Ultimately, Gayer’s admission that re-introducing this kind of policy in the near term would be unlikely is an understatement: A new research paper by Chris Borick (Muhlenberg College) and Barry Rabe (University of Michigan), based on a national opinion survey and issued by the Brookings Institution, concluded that “Americans tend to be opposed to those kinds of policies most commonly endorsed by economists, namely taxes and emission trading mechanisms that utilize market principles in attempting to achieve cost-effective reductions.” The study found that overall levels of support for a cap-and-trade scheme hovered around 35%, with 42% in opposition and 22% unsure. Not encouraging statistics.
Furthermore, cap-and-trade is problematic in that revenues may not be as high as expected, nor abatement as effective. In European markets the price of carbon has been too low to effectively regulate emissions. The system’s success hinges on many complex factors: Emissions need to be measured accurately across the board, for a start. Planners need to account for which firms are grandfathered in, which firms receive exemptions, and which loopholes will be exploited.
A carbon tax, while ensuring the price of carbon isn’t too low or too high, comes with its own problems. First and foremost, you can’t actually guarantee a certain level of emissions – carbon can be an inelastic commodity, where emitters might find it in their interest to pay the tax rather than reduce emissions. Sierra added a similar note of caution in her reaction to Gayer’s paper. “Many industries will seek tax exemptions,” she warned. Further, the public will be unwilling to support increases in the cost of energy if these increases are not offset in some way. Jim Hansen’s recent proposal for a carbon tax stipulates that the tax income be paid back to the public as a dividend. Imposing a carbon tax and using the revenue to reduce the national deficit as Gayer suggests makes sense in the context of national fiscal policy, but may be unpopular with the public as energy prices rise.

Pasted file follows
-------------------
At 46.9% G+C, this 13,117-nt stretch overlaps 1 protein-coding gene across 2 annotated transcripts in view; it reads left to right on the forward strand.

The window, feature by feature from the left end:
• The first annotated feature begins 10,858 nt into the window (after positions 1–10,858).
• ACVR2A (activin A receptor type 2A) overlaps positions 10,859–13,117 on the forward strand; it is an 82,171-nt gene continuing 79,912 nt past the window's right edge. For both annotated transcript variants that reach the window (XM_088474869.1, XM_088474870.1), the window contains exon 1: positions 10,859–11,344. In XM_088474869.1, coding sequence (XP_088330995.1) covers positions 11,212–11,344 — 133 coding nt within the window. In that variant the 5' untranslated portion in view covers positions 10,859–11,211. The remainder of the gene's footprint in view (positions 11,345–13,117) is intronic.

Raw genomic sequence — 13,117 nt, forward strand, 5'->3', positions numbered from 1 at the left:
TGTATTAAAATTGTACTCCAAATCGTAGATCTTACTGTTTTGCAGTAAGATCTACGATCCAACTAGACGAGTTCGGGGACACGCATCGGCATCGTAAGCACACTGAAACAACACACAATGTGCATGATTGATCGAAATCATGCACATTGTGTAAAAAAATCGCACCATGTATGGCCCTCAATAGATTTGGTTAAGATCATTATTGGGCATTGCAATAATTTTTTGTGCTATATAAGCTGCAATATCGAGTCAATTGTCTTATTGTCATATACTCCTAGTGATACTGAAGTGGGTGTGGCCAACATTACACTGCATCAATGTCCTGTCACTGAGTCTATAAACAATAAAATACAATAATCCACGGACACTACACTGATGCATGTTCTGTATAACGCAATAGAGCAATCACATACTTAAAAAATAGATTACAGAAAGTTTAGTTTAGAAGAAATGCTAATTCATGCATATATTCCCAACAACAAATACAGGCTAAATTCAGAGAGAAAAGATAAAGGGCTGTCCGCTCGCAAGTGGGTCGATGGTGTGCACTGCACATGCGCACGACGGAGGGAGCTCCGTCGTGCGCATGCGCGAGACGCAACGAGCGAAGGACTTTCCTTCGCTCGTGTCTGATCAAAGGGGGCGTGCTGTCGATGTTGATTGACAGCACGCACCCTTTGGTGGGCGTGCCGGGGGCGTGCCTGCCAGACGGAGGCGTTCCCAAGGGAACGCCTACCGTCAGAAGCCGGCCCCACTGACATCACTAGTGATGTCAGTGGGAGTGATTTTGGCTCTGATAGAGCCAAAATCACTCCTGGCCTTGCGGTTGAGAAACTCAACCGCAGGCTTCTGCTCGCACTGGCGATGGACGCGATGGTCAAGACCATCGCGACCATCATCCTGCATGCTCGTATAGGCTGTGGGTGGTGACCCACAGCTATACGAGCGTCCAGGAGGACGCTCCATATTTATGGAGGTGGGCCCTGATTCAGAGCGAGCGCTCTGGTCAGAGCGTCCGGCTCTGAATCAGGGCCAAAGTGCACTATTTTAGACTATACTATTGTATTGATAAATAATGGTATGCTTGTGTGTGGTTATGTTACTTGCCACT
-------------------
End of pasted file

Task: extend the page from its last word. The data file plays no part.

Although Gayer portrays mandates and regulations as costly options over market based approaches, Sienna points out that these elements “were included precisely because of the political imperative to address these costs, and this imperative will not go away.” Take efficiency standards, for example. Gayer posits that they are not only inefficient but “paternalistic” as well. But efficiency standards address the reality that individual emissions are contributions to the global commons. The EPA estimates that President Obama’s fuel efficiency standards “will reduce CO2 emissions by about 270 million metric tons and save about 530 million barrels of oil over the life of vehicles built for the 2014 to 2018 model years.”
Borick and Rabe’s Brookings study finds that Americans actually support regulatory measures to control climate change, despite the fact that these may be economically less efficient than pricing schemes. “Americans tend to support those kinds of policies least commonly endorsed by economists, including a range of regulatory programs related to energy development, industrial emission controls an vehicular fuel mandates,” they conclude. In an opinion poll on fuel economy increases, the researchers found that 73% supported the increase in vehicle efficiency to 54.5 mpg by 2025.